Uganda’s WBS Television posted this statement from Prime Minister Amama Mbabazi, who addressed the Anti-Homosexuality Bill which is now before Parliament:
In Uganda, we have had homosexuality for generations. Everybody knows it. You know, various local languages, we have a name for homosexuals, don’t we? We do. That means it has been there. Whoever had the homosexual was.. was killed. But there is a way in our cultures, we handle them to show our displeasure and no-acceptance of homosexual activities — homosexuality and homosexual activities, you should mark the difference between the two. Okay?
We know that in our own Penal Code, we carried this from the British. We amended this law, the Penal Code by Parliament (I’ve forgotten the year). That particular provision was amended. So it is unlawful already. So to the extent that it is unlawful, and the attempt in this bill to repeat what is already unlawful is not something we’ll support, supporting what is already in the bill. Why? Why won’t we support it? Because it’s already covered.
But there are certain aspects which may be new, like promotion of homosexuality, things like that. Those are things, when we come to debate, we’ll [unintelligible]… We set up a committee which has made a report, we go through this…
It’s a puzzling statement. While he doesn’t say so directly, Mbabazi appears to distance himself and the government from the Anti-Homosexuality Bill, while simultaneously referring to perhaps retaining Clause 13 (which bans all advocacy for LGBT rights) or other recommendations which the Legal and Parliamentary Affairs Committee has reportedly made but has refused to make public. Nevertheless, Mbabazi’s statement is notable. He was one of the figures believed to have “blocked” the Anti-Homosexuality Bill when it came up in the previous Parliament, and Ugandan LGBT advocates last week targeted him in a Twitter campaign urging him to speak out against the bill.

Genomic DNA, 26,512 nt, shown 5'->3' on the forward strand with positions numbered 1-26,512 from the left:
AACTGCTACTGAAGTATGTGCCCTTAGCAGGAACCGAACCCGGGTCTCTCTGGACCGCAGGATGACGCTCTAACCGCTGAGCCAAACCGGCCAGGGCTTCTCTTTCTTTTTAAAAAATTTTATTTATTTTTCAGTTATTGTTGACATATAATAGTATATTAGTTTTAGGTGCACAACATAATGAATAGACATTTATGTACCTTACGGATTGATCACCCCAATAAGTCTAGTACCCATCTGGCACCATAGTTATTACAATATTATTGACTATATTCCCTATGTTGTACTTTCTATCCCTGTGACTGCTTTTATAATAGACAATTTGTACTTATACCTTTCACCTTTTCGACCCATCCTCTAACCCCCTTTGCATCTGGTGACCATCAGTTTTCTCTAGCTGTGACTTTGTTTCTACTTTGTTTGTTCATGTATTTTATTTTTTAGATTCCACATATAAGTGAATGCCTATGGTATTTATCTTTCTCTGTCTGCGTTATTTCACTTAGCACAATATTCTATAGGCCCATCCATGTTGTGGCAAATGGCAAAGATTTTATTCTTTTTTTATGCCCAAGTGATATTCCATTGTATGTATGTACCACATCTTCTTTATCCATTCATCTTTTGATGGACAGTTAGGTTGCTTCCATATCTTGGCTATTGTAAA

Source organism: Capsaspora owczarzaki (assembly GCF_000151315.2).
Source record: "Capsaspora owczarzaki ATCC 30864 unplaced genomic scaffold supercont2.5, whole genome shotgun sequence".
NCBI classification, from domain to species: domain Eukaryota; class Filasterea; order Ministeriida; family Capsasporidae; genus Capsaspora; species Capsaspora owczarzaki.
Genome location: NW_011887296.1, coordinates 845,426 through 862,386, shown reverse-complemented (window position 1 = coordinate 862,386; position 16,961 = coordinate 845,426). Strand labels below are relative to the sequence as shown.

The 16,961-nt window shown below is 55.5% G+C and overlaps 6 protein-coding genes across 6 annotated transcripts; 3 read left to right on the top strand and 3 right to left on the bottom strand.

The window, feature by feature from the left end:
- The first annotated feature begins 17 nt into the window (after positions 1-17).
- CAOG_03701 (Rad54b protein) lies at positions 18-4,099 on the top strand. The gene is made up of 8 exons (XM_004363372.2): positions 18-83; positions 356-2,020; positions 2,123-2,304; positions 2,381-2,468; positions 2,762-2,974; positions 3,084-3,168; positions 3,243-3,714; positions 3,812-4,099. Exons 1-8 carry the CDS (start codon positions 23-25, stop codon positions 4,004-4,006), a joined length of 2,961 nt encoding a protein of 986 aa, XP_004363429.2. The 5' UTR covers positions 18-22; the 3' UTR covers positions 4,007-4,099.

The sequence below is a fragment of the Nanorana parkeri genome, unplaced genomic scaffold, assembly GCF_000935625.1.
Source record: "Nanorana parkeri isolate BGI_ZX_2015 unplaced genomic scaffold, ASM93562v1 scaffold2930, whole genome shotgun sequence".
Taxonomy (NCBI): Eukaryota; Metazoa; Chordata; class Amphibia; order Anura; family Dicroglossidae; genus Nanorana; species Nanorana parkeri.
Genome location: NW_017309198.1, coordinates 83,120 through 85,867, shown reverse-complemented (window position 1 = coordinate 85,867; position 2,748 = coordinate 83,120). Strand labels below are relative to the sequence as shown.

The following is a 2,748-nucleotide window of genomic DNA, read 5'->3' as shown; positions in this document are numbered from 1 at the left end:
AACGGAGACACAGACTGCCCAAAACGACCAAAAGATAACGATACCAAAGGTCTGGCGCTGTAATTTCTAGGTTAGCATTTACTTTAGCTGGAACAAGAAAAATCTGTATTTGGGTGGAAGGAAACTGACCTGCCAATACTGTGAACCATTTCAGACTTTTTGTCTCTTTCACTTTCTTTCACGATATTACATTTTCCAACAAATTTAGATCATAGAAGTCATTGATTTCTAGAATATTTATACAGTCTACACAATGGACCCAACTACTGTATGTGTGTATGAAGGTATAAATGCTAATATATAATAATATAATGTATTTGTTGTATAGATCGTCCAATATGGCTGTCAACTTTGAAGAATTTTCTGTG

As always, we need to look at these latest developments in a broader context. During an unannounced session late last Friday, Parliament passed a contentious Petroleum Bill, which concentrates exclusive power to negotiate exploration and drilling contracts in the hands of the presidentially-appointed Energy Minister and cuts all outside observers out of any oversight role. Parliament has 375 members, and exactly 188 members — just half a member above the magic 187.5 halfway mark for a quorum — just happened to be in the chambers for the fateful vote, which passed easily. Wow! Who would have thought that they would have been able to round up the exact minimum number from among those who just happend to be hanging around the Parliament building late on a Friday afternoon? It wasn’t a unanimous vote — it was 149-39 — but just by showing up to form a quorum, those thirty-nine no votes were, for all practical purposes, yes votes.
President Yoweri Museveni now gained control over the country’s oil. And with word of the maneuver coming out in what we Westerners recognize as a classic Friday afternoon news dump, the country had the weekend to decide that there was no point in protesting any further. Ubiquitous corruption has a way of numbing the senses. And so the Anti-Homosexuality Bill, which had been waiting in the wings in case a diversion was needed, has now been pushed down from the top spot to number 6 under “Business to Follow” on Parliament’s Order Paper for yesterday (DOC: 37KB/2 pages). Today’s Order Paper (DOC: 33KB) shows that Parliament will meet for a Special Sitting for an address by Museveni, undoubtedly to talk about why it is so important for one person to control the country’s entire oil wealth.
Meanwhile, Speaker Rebecca Kadaga, who helped engineer the bill’s reintroduction in February and called for its passage before Parliament begins its Christmas breaks on December 15, has suddenly turned up in Vatican City yesterday, where, according to the Parliament web site, she received a special blessing from the Pope while leading a delegation for a World Parliamentary Conference on Human Rights. All of the sudden that Christmas deadline doesn’t seem so important.